This year we had an added obstacle course to navigate with each set, two sets of wheel lines about half way between the set out point and the set out pens. The following photos show Trudy navigating  the obstacles. The one set of wheel lines were too tall to straddle and the other was too low to go under; so the pattern was under the first over the second then reversed on the  way back for the next set.

First went the sheep…DSC_4161 DSC_4166 The dog would hold up the sheep while the handler ducked under the first wheel line…DSC_4167 DSC_4168 DSC_4169 DSC_4170 DSC_4171 DSC_4172 With the dog still holding the sheep the handler next stepped over the next wheel line…DSC_4173 DSC_4174 DSC_4175 DSC_4176 DSC_4177 DSC_4178 Then the handler and dog would proceed to take the sheep to the set out point.DSC_4179 DSC_4180At the end of the weekend I was reminded of muscles I had forgotten while Trudy was still raring to go and felt her dogs needed another walk…DSC_4218Looking forward to next year.

World Stockdog Championship 2016… Calgary Stampede

Well, another year has gone by and I have competed in another, the 2016,  World Stockdog Championship at the Calgary Stampede. How did we do…. average. Yes, three years at this trial and we have yet to get out of the average run category…  yet, somehow,  it is one of my favorite trials of the year.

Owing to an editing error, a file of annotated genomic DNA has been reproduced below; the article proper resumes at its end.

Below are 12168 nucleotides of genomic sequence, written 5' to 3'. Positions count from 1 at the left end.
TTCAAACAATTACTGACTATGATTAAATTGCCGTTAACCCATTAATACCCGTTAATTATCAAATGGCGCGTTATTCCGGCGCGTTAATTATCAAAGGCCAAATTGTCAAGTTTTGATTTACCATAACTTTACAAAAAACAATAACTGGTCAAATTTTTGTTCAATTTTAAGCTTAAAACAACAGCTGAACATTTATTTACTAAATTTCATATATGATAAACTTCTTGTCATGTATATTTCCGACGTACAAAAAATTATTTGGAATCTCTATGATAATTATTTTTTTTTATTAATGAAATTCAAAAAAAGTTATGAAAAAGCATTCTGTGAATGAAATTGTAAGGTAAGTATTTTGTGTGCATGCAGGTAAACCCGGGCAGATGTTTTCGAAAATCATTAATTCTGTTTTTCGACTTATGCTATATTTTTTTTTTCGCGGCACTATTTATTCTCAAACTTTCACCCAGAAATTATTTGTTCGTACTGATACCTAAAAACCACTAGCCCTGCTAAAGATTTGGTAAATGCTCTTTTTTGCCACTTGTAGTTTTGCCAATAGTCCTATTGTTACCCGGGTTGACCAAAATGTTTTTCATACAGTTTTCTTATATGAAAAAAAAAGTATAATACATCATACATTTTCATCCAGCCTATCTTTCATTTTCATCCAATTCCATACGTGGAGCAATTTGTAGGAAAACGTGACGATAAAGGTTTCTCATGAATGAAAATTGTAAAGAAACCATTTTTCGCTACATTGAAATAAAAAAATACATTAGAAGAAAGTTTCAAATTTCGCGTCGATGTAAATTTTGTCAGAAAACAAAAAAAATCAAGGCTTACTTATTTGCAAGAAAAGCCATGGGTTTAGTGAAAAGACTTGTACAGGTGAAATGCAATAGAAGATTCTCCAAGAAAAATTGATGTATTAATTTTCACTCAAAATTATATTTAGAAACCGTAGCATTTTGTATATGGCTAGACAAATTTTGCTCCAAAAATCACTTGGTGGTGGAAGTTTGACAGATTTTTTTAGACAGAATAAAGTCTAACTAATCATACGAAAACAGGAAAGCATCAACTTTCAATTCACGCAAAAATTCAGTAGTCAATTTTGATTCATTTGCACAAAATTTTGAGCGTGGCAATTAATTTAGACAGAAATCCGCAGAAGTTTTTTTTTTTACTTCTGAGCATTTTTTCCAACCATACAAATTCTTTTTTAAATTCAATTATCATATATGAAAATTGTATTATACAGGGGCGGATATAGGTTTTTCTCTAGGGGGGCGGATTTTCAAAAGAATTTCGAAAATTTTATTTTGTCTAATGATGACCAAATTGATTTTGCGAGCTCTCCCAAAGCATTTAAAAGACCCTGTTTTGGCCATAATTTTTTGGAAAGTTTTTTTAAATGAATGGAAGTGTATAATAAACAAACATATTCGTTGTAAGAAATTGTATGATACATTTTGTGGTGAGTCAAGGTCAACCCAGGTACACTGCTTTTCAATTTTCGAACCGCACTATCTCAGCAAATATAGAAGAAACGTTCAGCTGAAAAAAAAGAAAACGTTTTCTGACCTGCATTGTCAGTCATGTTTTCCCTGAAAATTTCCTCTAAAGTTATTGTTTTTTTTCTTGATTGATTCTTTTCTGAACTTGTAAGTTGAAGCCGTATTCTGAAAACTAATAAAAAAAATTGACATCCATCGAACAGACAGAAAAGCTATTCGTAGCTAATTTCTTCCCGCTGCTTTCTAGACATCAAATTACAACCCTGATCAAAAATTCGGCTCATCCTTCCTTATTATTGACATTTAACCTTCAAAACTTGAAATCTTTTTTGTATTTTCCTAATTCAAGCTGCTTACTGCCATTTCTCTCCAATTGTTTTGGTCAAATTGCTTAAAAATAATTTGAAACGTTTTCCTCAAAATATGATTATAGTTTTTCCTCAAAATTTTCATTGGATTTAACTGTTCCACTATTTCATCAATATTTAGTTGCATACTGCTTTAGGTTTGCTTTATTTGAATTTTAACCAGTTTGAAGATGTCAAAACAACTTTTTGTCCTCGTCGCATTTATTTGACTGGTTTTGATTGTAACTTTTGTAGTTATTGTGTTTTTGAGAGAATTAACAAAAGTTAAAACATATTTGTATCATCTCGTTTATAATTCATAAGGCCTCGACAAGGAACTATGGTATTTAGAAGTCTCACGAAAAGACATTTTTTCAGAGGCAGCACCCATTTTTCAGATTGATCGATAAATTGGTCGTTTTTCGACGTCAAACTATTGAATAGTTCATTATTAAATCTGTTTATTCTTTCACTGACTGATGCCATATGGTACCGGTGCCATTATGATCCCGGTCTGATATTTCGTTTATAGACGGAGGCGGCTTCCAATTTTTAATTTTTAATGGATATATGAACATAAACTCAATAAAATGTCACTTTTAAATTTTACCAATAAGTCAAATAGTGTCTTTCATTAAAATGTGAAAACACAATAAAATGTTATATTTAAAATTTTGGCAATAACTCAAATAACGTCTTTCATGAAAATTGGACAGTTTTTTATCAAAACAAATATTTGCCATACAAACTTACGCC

Chuck at Calgary Stampede
Chuck at Calgary Stampede

I entered two dogs this year, both Australian Kelpies. My older main dog, Kuawarris VV Aider (Vaider) and,  my 3 year old, Watkinsons Chuck Cheemo (Chuck). Vaider has run at the Calgary Stampede  the last 3 years. This was Chucks first year. I expected the sheep to like Chuck and for Vaider to hold them a little too tightly; I was wrong. This year the sheep at the World Stockdog Championships, liked Vaider and were a little wary of Chuck.

These two dogs work differently. Vaider, holds stock together and wants to control their every move. Chuck is a little more loose in his style; allowing for the stock to move a little more freely. Vaider has a calming effect on sheep while Chuck seems to help cattle relax. They are expected to work both cattle and sheep and have learned to deal with the stock presented.

World Stockdog Championship, Calgary Stampede 2016
Chuck, happy after a run at Calgary Stampede World Stockdog Championship 2016

I am happy to be able to partner up with both of these dogs. They teach me things each day ( sometimes it is teaching me my weaknesses). Someday I hope to be the handler they deserve.

I did not make it into the finals again this year but, George Walker with his Kelpie, Gus, did. Congratulations to George and all the other competitors, that made it to the finals. Congratulations to all the competitors for: being there, being great ambassadors of our sport and, for being models of sportsmanship. Thank You to the Calgary Stampede for hosting the World Stockdog Championships.

Win, Lose, or Draw; see you all next year at The Calgary Stamped, World Stockdog Championships… 2017

*photo credit: Keith Viklund